In 1932, Kern’s father, artist and sign painter Roy Kern, founded Kern Studios to build floats for the New Orleans Mardi Gras parades. The first one was built on the chassis of a mule-drawn garbage wagon. Blaine was only 5, but absorbed his father’s passion and learned the skills as Roy gained worldwide fame building floats, as well as designing themes for amusement parks, museums, sports teams, and municipalities all around the globe. Blaine Sr. took over the business in 1947, and like his father traveled to Europe to apprentice under the world’s leading float and costume makers.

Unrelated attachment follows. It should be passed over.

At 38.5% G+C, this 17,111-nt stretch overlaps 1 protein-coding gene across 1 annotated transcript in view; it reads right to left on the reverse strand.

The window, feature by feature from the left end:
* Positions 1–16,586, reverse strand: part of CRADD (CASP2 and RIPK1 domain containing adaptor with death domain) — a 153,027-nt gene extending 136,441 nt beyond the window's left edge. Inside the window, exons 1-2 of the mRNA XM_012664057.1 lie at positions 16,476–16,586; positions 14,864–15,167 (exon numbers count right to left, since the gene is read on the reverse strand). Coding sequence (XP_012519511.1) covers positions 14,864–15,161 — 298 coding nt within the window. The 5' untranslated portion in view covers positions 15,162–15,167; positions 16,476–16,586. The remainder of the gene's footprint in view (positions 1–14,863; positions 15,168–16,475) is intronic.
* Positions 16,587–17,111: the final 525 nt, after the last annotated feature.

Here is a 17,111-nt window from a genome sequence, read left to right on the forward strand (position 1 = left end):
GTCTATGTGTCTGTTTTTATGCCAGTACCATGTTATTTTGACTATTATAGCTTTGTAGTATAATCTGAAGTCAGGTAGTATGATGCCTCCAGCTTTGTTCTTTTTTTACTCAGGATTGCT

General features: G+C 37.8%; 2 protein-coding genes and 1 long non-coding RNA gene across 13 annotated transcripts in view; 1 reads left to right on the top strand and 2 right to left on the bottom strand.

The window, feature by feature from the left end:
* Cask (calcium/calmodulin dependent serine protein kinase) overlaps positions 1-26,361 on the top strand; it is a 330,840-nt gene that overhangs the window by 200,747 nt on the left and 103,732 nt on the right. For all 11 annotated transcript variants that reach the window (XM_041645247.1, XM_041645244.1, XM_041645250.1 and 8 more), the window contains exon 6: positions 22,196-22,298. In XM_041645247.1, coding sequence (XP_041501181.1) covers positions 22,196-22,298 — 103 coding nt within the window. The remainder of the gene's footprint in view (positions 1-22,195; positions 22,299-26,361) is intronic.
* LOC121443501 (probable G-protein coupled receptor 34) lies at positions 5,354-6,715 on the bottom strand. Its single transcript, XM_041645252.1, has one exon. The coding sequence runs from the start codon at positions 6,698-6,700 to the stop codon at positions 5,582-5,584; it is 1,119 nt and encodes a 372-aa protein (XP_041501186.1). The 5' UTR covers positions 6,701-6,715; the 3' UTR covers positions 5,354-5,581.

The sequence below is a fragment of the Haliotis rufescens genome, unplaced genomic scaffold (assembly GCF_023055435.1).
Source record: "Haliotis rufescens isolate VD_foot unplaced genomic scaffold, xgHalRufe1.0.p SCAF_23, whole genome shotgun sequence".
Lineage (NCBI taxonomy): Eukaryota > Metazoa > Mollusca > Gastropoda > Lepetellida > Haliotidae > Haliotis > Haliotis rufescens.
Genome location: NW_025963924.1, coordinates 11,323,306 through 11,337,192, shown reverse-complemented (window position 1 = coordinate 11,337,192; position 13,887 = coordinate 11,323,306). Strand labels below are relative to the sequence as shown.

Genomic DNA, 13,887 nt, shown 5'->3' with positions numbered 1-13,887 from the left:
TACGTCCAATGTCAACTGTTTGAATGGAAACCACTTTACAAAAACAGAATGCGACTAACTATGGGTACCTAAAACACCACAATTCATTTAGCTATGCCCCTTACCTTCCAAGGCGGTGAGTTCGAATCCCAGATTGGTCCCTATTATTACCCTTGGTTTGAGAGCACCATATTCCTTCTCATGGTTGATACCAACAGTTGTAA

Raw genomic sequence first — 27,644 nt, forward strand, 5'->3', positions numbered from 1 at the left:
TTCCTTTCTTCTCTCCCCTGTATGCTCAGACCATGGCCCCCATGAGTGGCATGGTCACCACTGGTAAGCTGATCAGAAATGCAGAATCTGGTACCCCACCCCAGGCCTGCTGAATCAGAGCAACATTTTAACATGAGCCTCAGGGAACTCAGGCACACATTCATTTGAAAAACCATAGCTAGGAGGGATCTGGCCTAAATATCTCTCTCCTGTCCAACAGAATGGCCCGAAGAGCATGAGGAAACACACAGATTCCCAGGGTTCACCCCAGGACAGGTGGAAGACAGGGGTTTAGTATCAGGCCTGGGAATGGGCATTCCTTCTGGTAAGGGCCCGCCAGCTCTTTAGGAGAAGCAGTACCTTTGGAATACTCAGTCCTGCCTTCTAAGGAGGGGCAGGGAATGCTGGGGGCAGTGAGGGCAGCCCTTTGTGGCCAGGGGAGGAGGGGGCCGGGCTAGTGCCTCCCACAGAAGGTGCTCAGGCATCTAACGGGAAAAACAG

Blaine built Kern Studios into the leading float maker in New Orleans, building nearly 90 percent of all the floats in New Orleans’ famous Mardi Gras parades. In the off season, the company built floats and animated figures for Universal Studios, Philadelphia’s Thanksgiving Day Parade, various New York City parades, and other parades in France, Korea, and Japan. “The average person watching the parade has no idea what it took for that float to get built, and then be riding down the street,” said Chris Richier, who worked for Blaine for 30 years, rising to vice president. The family company is now run by the third generation of Kerns, Blaine’s son Barry, who has already brought his son, Fitz, to keep it going for at least another generation. “What Mardi Gras is today,” declared New Orleans’ Mayor LaToya Cantrell, “owes much to [Blaine Kern] and his imagination, his larger-than-life personality, and his relentless creativity.” Indeed, Blaine was known in the city as “Mr. Mardi Gras”. She said Blaine developed double-decker floats, multi-unit floats, and animatronics that are popular in floats today. Blaine died June 25, at 93.